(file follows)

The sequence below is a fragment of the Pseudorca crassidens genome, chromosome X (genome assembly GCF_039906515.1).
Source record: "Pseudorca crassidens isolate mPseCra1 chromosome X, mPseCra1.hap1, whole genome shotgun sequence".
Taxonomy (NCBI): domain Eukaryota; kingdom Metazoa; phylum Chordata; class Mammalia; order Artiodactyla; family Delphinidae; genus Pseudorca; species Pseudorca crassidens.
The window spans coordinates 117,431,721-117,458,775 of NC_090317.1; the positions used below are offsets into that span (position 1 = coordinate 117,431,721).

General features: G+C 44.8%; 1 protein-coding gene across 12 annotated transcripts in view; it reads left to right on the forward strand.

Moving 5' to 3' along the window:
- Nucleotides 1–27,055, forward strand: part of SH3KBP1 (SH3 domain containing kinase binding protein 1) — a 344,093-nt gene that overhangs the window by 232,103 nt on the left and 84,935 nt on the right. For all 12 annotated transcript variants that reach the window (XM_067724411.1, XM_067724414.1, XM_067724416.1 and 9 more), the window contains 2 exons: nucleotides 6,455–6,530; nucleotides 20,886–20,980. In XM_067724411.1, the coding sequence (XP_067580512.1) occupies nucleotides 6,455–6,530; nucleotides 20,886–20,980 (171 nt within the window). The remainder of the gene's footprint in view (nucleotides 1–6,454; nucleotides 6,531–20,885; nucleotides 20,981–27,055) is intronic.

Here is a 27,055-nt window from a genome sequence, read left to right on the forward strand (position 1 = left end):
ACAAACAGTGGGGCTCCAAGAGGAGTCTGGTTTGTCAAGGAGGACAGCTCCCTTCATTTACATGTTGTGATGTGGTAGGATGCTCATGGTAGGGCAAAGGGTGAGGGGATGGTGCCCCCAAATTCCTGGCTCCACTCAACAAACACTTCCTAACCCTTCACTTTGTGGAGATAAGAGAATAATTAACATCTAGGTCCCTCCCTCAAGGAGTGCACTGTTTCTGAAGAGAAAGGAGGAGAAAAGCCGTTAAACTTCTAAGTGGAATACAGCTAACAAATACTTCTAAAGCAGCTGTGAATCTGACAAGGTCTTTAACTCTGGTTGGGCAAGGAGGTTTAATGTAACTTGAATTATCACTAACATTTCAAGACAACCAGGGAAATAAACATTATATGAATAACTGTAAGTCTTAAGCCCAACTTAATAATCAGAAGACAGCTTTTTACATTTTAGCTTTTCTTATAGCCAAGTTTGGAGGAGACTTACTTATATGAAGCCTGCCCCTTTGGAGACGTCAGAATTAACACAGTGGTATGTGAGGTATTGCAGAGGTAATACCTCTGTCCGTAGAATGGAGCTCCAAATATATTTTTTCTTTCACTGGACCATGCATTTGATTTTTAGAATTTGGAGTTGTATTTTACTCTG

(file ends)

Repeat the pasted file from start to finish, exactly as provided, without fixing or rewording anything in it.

The sequence below is a fragment of the Pseudorca crassidens genome, chromosome X (genome assembly GCF_039906515.1).
Source record: "Pseudorca crassidens isolate mPseCra1 chromosome X, mPseCra1.hap1, whole genome shotgun sequence".
Taxonomy (NCBI): domain Eukaryota; kingdom Metazoa; phylum Chordata; class Mammalia; order Artiodactyla; family Delphinidae; genus Pseudorca; species Pseudorca crassidens.
The window spans coordinates 117,431,721-117,458,775 of NC_090317.1; the positions used below are offsets into that span (position 1 = coordinate 117,431,721).

General features: G+C 44.8%; 1 protein-coding gene across 12 annotated transcripts in view; it reads left to right on the forward strand.

Moving 5' to 3' along the window:
- Nucleotides 1–27,055, forward strand: part of SH3KBP1 (SH3 domain containing kinase binding protein 1) — a 344,093-nt gene that overhangs the window by 232,103 nt on the left and 84,935 nt on the right. For all 12 annotated transcript variants that reach the window (XM_067724411.1, XM_067724414.1, XM_067724416.1 and 9 more), the window contains 2 exons: nucleotides 6,455–6,530; nucleotides 20,886–20,980. In XM_067724411.1, the coding sequence (XP_067580512.1) occupies nucleotides 6,455–6,530; nucleotides 20,886–20,980 (171 nt within the window). The remainder of the gene's footprint in view (nucleotides 1–6,454; nucleotides 6,531–20,885; nucleotides 20,981–27,055) is intronic.

Here is a 27,055-nt window from a genome sequence, read left to right on the forward strand (position 1 = left end):
ACAAACAGTGGGGCTCCAAGAGGAGTCTGGTTTGTCAAGGAGGACAGCTCCCTTCATTTACATGTTGTGATGTGGTAGGATGCTCATGGTAGGGCAAAGGGTGAGGGGATGGTGCCCCCAAATTCCTGGCTCCACTCAACAAACACTTCCTAACCCTTCACTTTGTGGAGATAAGAGAATAATTAACATCTAGGTCCCTCCCTCAAGGAGTGCACTGTTTCTGAAGAGAAAGGAGGAGAAAAGCCGTTAAACTTCTAAGTGGAATACAGCTAACAAATACTTCTAAAGCAGCTGTGAATCTGACAAGGTCTTTAACTCTGGTTGGGCAAGGAGGTTTAATGTAACTTGAATTATCACTAACATTTCAAGACAACCAGGGAAATAAACATTATATGAATAACTGTAAGTCTTAAGCCCAACTTAATAATCAGAAGACAGCTTTTTACATTTTAGCTTTTCTTATAGCCAAGTTTGGAGGAGACTTACTTATATGAAGCCTGCCCCTTTGGAGACGTCAGAATTAACACAGTGGTATGTGAGGTATTGCAGAGGTAATACCTCTGTCCGTAGAATGGAGCTCCAAATATATTTTTTCTTTCACTGGACCATGCATTTGATTTTTAGAATTTGGAGTTGTATTTTACTCTG